PNG inspired NZL flag: all black white kiwi

PNG inspired NZL flag: all black white kiwi

This flag is most obviously inspired by the Papua New Guinea example due to its bird motif: a Kiwi-style Southern Cross in the Kiwi colour scheme with the most Kiwi of all Kiwi things: a Kiwi. The PNG flag of course features the national bird of PNG. Exactly the same as the Flag Idea 1 above but expanded to include the bird.

Two variants: one all black, one with a black kiwi on a white field. Proportion is 1:2, the same as the present New Zealand flag. But we might decide to opt for, say, 3:5; certainly the all black version looks better to me as 3:5. Why? Because there is a more aesthetically pleasing gap between the kiwi and the Southern Cross (the split white/black version does not seem to have as large a gap due to the wonders of optical illusion).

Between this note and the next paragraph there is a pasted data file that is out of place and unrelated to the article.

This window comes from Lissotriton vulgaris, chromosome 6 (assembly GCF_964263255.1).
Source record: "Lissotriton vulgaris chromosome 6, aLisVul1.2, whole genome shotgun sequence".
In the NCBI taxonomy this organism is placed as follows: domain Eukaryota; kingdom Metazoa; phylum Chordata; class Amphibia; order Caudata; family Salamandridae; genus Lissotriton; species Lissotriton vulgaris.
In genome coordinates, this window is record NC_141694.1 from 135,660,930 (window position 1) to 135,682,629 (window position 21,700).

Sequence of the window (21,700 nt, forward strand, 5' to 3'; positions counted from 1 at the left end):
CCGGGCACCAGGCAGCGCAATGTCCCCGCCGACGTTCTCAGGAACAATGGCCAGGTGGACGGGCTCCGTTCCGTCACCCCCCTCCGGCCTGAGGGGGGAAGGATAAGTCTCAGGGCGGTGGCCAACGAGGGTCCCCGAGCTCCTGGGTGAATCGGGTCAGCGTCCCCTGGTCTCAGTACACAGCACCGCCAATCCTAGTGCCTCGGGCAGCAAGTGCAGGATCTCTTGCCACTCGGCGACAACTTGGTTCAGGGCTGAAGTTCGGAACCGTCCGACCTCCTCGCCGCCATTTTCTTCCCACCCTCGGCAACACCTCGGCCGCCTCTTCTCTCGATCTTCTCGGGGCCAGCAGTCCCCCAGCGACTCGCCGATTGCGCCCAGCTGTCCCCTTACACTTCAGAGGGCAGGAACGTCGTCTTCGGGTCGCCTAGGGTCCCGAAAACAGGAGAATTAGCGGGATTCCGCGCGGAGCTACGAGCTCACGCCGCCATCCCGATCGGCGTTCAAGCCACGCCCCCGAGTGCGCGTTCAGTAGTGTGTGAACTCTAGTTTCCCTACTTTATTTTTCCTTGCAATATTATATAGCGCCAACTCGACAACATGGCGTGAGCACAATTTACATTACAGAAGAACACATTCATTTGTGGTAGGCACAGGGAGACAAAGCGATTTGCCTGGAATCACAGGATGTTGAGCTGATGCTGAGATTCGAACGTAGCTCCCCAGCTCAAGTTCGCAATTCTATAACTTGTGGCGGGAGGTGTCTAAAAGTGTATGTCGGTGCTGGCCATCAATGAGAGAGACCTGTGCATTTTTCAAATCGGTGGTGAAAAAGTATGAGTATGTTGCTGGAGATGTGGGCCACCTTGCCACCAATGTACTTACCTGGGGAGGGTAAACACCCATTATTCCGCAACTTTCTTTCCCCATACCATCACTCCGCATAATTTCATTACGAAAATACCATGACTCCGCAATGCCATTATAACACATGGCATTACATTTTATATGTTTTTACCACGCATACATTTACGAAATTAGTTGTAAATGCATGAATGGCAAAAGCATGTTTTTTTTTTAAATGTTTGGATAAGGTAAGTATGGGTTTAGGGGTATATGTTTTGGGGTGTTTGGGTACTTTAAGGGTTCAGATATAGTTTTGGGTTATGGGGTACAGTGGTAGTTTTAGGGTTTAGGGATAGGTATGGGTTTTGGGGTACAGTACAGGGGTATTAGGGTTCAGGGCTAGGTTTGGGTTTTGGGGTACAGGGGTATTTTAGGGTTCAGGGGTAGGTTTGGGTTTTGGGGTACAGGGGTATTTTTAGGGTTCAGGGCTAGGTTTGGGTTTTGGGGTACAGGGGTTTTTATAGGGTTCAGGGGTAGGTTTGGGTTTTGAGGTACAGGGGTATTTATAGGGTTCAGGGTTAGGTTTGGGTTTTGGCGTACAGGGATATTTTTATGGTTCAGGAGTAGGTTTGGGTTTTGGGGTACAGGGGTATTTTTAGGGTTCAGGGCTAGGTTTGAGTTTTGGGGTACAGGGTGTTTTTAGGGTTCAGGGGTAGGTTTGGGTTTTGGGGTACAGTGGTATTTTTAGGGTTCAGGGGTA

Again, ticks all four criteria.

Flag Idea 3

Black fern NZL flag

Southern cross and black fern NZL flag

All black southern cross and silver fern NZL flag

All black southern cross and silver fern NZL flag

This flag is the same as Flag 2 but goes in the Canadian direction of opting for plant life. Yes, that other NZL symbol: the silver fern. Again, two variants: one all black, and one with a white half.

Another design which fits our four criteria.

Flag 2 + 3

"All of the above" NZL flag

“All of the above” NZL flag

Basically a combination of Flag Ideas 2 & 3. I like that this one incorporates all three of the Kiwi symbols in one flag. It’s somewhat busier, of course, but I think it works very nicely. This could also work with a white kiwi and fern.

Flag 4*

Blue Fern and Southern Cross NZL flag

Blue Fern and Southern Cross NZL flag